by Deon Saayman
At the recent SAMGA congress, heartwater was once again listed as a cause of grave concern to Angora goat producers, many of whom are of the opinion that the relevant authorities are not serious enough about this problem.
For many years, Alf Johnson from Albany has been following the progress made on heartwater research. The company Onderstepoort Biological Products was believed to be in the process of developing a new vaccine based on the research of Florida University. However, it has now become clear that this research has not been very successful thus far, as can be seen from the following brief summary:
- Present vaccination is an “infection and treatment”-type immunisation that makes use of a blood vaccine – the only registered vaccine in the country (live, virulent) which protects against most (not all) South African isolates – unfortunately only one of them from the Eastern Cape!
- Attenuated vaccine (live, not virulent) is highly promising, but not yet registered.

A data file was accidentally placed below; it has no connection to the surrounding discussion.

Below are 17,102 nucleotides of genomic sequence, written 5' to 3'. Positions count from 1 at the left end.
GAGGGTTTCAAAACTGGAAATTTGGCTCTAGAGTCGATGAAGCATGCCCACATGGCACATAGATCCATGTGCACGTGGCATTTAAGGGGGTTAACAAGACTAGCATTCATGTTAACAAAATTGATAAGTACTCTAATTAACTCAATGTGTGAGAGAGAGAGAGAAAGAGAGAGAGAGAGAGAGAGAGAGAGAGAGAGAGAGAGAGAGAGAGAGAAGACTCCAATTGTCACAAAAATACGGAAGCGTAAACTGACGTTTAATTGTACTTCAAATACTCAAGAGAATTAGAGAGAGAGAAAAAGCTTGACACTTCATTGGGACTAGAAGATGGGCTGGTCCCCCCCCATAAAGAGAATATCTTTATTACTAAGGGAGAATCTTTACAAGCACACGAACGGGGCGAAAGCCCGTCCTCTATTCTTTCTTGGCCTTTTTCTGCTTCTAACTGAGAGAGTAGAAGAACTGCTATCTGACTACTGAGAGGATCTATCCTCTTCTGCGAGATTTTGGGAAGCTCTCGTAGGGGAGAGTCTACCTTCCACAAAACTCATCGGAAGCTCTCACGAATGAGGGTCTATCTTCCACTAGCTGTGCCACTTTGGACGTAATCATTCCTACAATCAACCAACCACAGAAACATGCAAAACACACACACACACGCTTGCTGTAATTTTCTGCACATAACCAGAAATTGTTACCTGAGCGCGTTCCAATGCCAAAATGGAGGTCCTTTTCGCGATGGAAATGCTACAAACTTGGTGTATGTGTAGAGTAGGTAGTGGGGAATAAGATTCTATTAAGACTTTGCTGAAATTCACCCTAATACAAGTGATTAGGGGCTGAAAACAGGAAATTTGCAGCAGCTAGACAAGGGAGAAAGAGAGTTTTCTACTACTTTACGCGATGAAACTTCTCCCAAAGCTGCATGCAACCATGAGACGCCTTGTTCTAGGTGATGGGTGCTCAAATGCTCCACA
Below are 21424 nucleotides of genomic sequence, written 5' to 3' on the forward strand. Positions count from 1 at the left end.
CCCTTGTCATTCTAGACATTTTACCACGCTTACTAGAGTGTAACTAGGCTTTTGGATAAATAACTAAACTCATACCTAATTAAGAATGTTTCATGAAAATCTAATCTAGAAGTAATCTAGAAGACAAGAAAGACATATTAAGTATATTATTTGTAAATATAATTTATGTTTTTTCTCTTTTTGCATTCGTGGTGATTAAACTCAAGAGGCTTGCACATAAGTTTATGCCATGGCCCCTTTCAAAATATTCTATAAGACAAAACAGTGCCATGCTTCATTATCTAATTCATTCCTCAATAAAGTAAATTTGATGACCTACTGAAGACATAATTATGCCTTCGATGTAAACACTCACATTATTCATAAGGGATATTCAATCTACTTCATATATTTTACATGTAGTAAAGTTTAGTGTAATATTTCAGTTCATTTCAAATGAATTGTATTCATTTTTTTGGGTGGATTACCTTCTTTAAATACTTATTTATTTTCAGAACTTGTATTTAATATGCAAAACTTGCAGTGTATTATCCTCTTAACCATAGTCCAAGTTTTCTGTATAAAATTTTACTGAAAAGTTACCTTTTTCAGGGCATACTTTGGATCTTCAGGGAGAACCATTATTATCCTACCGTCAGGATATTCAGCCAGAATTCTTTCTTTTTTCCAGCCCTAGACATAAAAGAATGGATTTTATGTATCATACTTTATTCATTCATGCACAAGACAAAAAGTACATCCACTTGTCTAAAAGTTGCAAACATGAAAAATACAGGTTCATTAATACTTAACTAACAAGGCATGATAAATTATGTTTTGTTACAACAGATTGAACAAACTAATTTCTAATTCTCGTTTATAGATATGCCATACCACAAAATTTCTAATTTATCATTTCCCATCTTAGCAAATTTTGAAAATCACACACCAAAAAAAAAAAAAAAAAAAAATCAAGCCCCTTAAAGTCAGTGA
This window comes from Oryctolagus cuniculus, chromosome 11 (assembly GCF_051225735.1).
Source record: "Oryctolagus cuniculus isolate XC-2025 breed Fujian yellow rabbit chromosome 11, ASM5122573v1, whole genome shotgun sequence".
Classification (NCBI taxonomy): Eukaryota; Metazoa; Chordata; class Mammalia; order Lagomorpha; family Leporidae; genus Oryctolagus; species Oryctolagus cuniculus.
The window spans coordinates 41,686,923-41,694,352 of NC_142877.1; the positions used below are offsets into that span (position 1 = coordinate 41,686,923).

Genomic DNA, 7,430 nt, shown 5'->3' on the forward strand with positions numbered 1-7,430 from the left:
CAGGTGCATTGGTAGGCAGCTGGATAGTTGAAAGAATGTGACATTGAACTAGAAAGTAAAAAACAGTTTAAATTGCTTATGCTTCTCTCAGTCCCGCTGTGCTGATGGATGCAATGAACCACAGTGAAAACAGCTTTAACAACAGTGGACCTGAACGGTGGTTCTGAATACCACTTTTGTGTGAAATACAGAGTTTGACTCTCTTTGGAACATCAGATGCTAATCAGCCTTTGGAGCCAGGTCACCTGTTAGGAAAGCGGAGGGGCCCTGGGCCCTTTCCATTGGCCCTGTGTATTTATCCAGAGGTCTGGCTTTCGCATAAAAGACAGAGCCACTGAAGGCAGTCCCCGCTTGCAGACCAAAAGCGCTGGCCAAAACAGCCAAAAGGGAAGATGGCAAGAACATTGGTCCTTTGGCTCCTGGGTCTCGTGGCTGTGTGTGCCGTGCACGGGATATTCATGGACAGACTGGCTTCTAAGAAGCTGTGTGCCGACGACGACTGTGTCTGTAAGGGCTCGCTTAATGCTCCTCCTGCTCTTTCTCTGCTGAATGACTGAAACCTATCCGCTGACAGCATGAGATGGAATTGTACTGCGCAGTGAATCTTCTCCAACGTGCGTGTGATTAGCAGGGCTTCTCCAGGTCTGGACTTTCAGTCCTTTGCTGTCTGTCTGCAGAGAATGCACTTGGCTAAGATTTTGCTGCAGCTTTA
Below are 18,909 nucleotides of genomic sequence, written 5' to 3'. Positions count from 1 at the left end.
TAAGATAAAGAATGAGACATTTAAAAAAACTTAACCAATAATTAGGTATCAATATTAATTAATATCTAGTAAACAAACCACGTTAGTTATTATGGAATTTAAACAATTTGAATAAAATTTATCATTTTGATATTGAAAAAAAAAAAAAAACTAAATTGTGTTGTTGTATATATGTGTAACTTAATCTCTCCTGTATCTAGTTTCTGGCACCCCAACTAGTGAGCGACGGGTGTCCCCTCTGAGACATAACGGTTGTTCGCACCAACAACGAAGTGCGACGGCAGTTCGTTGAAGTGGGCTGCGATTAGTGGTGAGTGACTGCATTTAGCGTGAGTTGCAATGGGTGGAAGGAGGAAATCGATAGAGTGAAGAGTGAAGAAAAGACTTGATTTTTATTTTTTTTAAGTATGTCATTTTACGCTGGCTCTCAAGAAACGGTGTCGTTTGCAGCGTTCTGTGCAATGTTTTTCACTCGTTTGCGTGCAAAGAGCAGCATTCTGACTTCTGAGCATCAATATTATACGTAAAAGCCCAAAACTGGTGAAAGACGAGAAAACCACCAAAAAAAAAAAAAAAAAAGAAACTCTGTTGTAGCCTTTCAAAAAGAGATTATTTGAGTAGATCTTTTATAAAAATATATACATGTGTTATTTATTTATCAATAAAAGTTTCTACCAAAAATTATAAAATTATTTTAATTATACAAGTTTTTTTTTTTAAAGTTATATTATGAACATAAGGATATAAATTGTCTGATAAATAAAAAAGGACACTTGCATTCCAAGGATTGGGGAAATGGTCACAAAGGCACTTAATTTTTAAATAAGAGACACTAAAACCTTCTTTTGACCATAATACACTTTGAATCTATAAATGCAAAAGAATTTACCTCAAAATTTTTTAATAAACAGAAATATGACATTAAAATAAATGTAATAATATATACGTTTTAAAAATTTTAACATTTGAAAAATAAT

- Inactivated vaccine (dead)
- Sub-unit vaccine (molecular)
Onderstepoort regards the attenuated vaccine as the way forward and believes – despite the fact that the last research on it rendered mixed results – that this should replace the blood vaccine. This possibility has been substantially researched (without any mohair industry funding), but field trials are needed to continue studying the vaccine results.
Mohair South Africa (MSA) and Onderstepoort Veterinary Institute (OVI) reached an agreement regarding (and MSA’s Board of Directors approved funding for) further heartwater research focusing specifically on Angora goats. MSA and OVI signed the research agreement at the recent Albany Mohair Growers Day at Grahamstown. Prof. Abdalla Latif will head up this research, which is envisaged to be for a three-year period, to include on-farm trials, and to focus on areas where heartwater is prevalent, and on developing an intra-muscular (attenuated) vaccine as well as storage methods relating to such vaccines (including at which temperatures such vaccines can be stored and transported).
An affordable and practical vaccine would go a very long way in helping producers manage this fast-spreading and threatening disease.